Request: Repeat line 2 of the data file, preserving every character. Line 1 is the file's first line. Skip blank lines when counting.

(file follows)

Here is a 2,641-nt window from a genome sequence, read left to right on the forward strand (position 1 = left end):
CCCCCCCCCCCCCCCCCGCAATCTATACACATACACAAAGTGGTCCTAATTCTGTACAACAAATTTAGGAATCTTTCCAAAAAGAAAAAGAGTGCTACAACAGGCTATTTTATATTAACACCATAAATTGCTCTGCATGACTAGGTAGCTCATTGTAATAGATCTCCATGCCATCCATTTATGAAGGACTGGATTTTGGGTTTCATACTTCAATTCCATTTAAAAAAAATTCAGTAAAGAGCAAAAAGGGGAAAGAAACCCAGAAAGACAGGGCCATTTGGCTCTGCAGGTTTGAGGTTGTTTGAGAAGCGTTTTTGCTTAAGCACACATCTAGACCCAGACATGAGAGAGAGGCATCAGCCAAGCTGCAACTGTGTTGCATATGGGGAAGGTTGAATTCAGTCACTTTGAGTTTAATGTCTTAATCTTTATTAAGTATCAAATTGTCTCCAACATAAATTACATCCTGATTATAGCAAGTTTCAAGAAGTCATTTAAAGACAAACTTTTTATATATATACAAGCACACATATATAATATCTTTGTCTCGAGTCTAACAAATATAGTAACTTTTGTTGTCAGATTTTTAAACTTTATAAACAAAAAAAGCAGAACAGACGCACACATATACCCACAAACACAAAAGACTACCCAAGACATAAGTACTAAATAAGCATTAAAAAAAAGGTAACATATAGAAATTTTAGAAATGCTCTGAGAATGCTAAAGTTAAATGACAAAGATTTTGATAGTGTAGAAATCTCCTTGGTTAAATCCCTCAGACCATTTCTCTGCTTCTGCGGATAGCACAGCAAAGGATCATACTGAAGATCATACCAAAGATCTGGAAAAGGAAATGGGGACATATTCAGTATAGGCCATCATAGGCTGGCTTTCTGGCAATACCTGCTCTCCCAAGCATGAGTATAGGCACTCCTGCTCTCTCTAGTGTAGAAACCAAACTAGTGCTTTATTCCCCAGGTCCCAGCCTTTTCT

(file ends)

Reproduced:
CCCCCCCCCCCCCCCCCGCAATCTATACACATACACAAAGTGGTCCTAATTCTGTACAACAAATTTAGGAATCTTTCCAAAAAGAAAAAGAGTGCTACAACAGGCTATTTTATATTAACACCATAAATTGCTCTGCATGACTAGGTAGCTCATTGTAATAGATCTCCATGCCATCCATTTATGAAGGACTGGATTTTGGGTTTCATACTTCAATTCCATTTAAAAAAAATTCAGTAAAGAGCAAAAAGGGGAAAGAAACCCAGAAAGACAGGGCCATTTGGCTCTGCAGGTTTGAGGTTGTTTGAGAAGCGTTTTTGCTTAAGCACACATCTAGACCCAGACATGAGAGAGAGGCATCAGCCAAGCTGCAACTGTGTTGCATATGGGGAAGGTTGAATTCAGTCACTTTGAGTTTAATGTCTTAATCTTTATTAAGTATCAAATTGTCTCCAACATAAATTACATCCTGATTATAGCAAGTTTCAAGAAGTCATTTAAAGACAAACTTTTTATATATATACAAGCACACATATATAATATCTTTGTCTCGAGTCTAACAAATATAGTAACTTTTGTTGTCAGATTTTTAAACTTTATAAACAAAAAAAGCAGAACAGACGCACACATATACCCACAAACACAAAAGACTACCCAAGACATAAGTACTAAATAAGCATTAAAAAAAAGGTAACATATAGAAATTTTAGAAATGCTCTGAGAATGCTAAAGTTAAATGACAAAGATTTTGATAGTGTAGAAATCTCCTTGGTTAAATCCCTCAGACCATTTCTCTGCTTCTGCGGATAGCACAGCAAAGGATCATACTGAAGATCATACCAAAGATCTGGAAAAGGAAATGGGGACATATTCAGTATAGGCCATCATAGGCTGGCTTTCTGGCAATACCTGCTCTCCCAAGCATGAGTATAGGCACTCCTGCTCTCTCTAGTGTAGAAACCAAACTAGTGCTTTATTCCCCAGGTCCCAGCCTTTTCT